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Nothing treats Islam with more contempt than Khawarij actions — King

By JT - Jun 11,2015 - Last updated at Jun 11,2015

His Majesty King Abdullah addresses the international interfaith conference in Astana on Thursday (Photo courtesy of Royal Court)

AMMAN — His Majesty King Abdullah has said that the actions of terrorists, or Khawarij, hurt Islam and its image more than anything else.

“We Muslims are facing a brutal attack by outlaws, Khawarij, who distort our faith to try to justify monstrous crimes,” the King said in remarks at the Fifth Congress of Leaders of World and Traditional Religions in Astana, Kazakhstan, on Thursday.

“Nothing treats our religion with more contempt and nothing hurts the Muslim people more than the actions of these elements,” the King added.

The King highlighted the Amman Message which underlined Islam’s call for respect to others, compassion, social justice, mercy, tolerance and consensus.

“This is the Islamic way. This is the path Jordan has taken,” the King emphasised.

Following is the full text of the speech:

In the name of God, the Most Merciful, the Most Compassionate,

Mr President, let me thank you personally for hosting this distinguished 5th congress. Your beautiful country, Kazakhstan, has a noble reputation as a link between East and West, a land of great achievements, built on coexistence.

Mostly, though, I want to thank you for consistently shining a global spotlight on interfaith dialogue. Today, such discourse is urgently needed, as we stand against those who pose the greatest danger to our religion and to our world: the outlaws of our religion, the Khawarij.

Ladies and Gentlemen,

In our world today, the vast majority of people are members of a spiritual community. Muslims and Christians alone make up more than half of humanity. We live side-by-side as fellow citizens. And yet, our global community is under threat by aggressive forces targeting religious differences.

Every major religion has had to deal with this evil. And we must all recognise it, and counter it.

We Muslims are facing a brutal attack by outlaws, Khawarij, who distort our faith to try to justify monstrous crimes. Nothing treats our religion with more contempt and nothing hurts the Muslim people more than the actions of these elements. They agitate sectarianism and sedition. They mislead young people into abandoning their futures. And they franchise their violence worldwide.

This violence, whether against Muslims or Christians or minority communities, is utterly condemned by Islam.

It is important for everyone to understand that these groups are only a tiny minority of the world’s Muslims, 1.5 billion good men and women. But a drop of venom can poison a well. These groups grant themselves a free hand to distort and manipulate the word of God to further their twisted agendas. No Muslim can afford to assume someone else will confront this threat. It is our fight, for the sake of our faith and our people.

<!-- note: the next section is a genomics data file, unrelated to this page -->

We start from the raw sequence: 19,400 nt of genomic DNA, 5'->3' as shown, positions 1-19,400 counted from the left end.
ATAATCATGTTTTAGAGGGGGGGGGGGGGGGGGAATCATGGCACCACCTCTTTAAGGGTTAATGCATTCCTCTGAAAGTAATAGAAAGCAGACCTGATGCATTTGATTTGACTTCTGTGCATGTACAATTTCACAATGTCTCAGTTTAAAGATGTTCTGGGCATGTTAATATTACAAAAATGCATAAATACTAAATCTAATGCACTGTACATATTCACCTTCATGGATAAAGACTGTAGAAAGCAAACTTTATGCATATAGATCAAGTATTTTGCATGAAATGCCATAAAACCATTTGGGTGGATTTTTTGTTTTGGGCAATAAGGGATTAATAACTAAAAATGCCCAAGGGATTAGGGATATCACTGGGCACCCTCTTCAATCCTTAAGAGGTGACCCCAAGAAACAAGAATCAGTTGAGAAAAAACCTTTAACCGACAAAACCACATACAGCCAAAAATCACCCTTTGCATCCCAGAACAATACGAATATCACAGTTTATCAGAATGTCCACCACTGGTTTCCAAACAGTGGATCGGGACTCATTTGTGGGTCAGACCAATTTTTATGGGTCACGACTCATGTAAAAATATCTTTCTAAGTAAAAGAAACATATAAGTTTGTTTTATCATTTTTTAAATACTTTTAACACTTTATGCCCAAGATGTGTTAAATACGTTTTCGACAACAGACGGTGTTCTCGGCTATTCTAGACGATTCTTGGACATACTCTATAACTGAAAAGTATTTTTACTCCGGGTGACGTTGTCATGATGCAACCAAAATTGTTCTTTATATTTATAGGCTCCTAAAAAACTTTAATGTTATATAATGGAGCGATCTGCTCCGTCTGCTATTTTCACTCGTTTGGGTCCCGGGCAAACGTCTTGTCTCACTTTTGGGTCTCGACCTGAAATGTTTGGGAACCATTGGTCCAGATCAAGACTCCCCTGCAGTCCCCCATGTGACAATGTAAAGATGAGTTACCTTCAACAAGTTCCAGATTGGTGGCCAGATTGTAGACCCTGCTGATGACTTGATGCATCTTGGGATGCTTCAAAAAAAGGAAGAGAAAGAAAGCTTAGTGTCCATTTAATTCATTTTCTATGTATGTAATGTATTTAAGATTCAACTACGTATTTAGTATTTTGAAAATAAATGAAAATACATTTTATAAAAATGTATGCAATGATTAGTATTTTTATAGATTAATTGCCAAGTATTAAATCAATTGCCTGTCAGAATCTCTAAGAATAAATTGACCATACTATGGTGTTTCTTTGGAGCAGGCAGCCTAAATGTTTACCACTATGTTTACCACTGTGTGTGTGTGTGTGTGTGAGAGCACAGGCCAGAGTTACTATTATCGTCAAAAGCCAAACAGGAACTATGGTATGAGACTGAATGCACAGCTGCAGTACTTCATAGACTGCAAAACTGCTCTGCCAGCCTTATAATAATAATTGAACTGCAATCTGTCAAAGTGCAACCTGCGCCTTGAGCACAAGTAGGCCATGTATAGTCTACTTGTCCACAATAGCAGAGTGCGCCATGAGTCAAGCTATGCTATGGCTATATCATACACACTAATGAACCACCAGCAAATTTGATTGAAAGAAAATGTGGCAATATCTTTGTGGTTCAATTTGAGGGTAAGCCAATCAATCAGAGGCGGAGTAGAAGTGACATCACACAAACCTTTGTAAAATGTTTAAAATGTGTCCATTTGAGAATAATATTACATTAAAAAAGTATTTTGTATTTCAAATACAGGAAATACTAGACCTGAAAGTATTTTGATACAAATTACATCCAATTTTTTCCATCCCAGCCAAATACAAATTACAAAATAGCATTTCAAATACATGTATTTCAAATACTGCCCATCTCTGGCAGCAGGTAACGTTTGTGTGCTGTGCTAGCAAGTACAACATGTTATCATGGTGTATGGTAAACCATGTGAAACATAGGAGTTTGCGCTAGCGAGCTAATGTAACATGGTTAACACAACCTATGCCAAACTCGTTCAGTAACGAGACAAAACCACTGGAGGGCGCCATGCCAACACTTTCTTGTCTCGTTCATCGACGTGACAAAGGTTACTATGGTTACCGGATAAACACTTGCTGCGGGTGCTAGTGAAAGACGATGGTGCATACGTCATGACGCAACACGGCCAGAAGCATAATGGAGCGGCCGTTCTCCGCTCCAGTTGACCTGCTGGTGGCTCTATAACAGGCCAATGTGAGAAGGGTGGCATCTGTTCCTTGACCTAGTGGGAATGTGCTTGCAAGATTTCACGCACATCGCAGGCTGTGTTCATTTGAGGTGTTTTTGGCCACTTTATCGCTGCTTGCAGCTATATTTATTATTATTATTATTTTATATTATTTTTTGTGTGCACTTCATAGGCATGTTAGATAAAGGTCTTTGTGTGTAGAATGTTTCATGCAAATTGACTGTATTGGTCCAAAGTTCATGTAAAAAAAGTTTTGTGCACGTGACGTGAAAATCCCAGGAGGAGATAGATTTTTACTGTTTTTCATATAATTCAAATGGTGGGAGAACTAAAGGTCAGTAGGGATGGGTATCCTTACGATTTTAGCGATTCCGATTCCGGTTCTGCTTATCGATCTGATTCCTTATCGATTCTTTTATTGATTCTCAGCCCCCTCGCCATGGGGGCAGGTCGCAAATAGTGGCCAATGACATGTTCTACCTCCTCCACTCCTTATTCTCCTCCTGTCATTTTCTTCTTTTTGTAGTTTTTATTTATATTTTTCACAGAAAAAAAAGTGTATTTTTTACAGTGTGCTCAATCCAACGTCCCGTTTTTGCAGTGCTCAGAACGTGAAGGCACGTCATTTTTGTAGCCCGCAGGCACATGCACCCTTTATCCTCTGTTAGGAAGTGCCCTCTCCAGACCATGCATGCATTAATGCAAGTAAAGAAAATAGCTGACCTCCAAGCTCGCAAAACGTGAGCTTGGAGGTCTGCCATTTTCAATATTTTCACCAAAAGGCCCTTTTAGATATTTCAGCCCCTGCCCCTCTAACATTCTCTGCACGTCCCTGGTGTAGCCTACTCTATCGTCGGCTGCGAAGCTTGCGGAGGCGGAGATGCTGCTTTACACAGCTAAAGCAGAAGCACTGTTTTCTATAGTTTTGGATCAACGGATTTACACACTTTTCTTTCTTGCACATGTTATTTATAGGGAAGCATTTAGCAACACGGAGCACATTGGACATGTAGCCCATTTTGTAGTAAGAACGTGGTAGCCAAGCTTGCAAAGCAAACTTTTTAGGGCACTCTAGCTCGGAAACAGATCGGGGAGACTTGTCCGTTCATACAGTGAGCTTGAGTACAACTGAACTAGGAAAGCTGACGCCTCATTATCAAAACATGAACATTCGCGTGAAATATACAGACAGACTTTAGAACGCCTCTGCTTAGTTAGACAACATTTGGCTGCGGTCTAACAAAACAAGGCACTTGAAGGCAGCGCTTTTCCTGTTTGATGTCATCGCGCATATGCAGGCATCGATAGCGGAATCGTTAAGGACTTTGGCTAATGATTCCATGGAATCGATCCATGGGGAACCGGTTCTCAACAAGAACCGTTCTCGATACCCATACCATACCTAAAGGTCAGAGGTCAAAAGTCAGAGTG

Ten years ago, Jordanians saw that it was essential to speak up on a global level. The Amman Message set forth Islam’s call: respect for others, compassion, social justice, mercy, tolerance and consensus. This is the Islamic way. This is the path Jordan has taken.

My friends,

Part of transmitting our values is putting them into action. When it comes to beating global terror, we need a holistic approach.

It begins by addressing the conditions that terror groups exploit. Economic inclusion is key. The circle of prosperity and opportunity must be enlarged to reach vulnerable communities and especially young people.

There also needs to be an international commitment to relieve suffering in crisis zones and support political solutions that uphold national unity and promote a stable future. Refugees and their host countries need global support. This help sends a critical message that people in need do not stand alone, that we are all neighbours.

Why do we make these efforts? Why do we work for peace and justice? The answer is simple. It is our duty, our duty to fulfil the two great commandments of faith: to love God, and love our neighbour. From this flows everything else: The equal dignity of all people, tolerance, coexistence, faith.

How many here really love our neighbour? How many really see beyond differences, to accept and love the other, the stranger? How many put God’s love above all else?

Muslims around the world know real faith is not violent or hate-filled. In Islam, God’s names include: the Compassionate, the All-Merciful. We wish each other “Assalamualeikum” — be blessed with peace.

In the name of God, the Most Merciful, the Most Compassionate,

 “Truly those who believe and perform righteous deeds — for them the Compassionate One shall appoint love.”

Our faith teaches what is wrong. It is wrong to insult and disrespect God and religion. Wrong to discriminate and persecute others. Wrong to desecrate places of worship. But we are also taught what is right. Right to respect and support each other. Right to show mercy and kindness. Right to work together for the common good.

These values are shared by your religions as well as mine. Now we need to make them part of our daily lives and our moral responsibility to our communities.

You, who are leaders of religion, have a critical role in showing the way and turning this world away from the evils of violence and division.

I thank you, for your long dedication, and I wish you success in the days ahead.

 

God’s blessings be upon you all.

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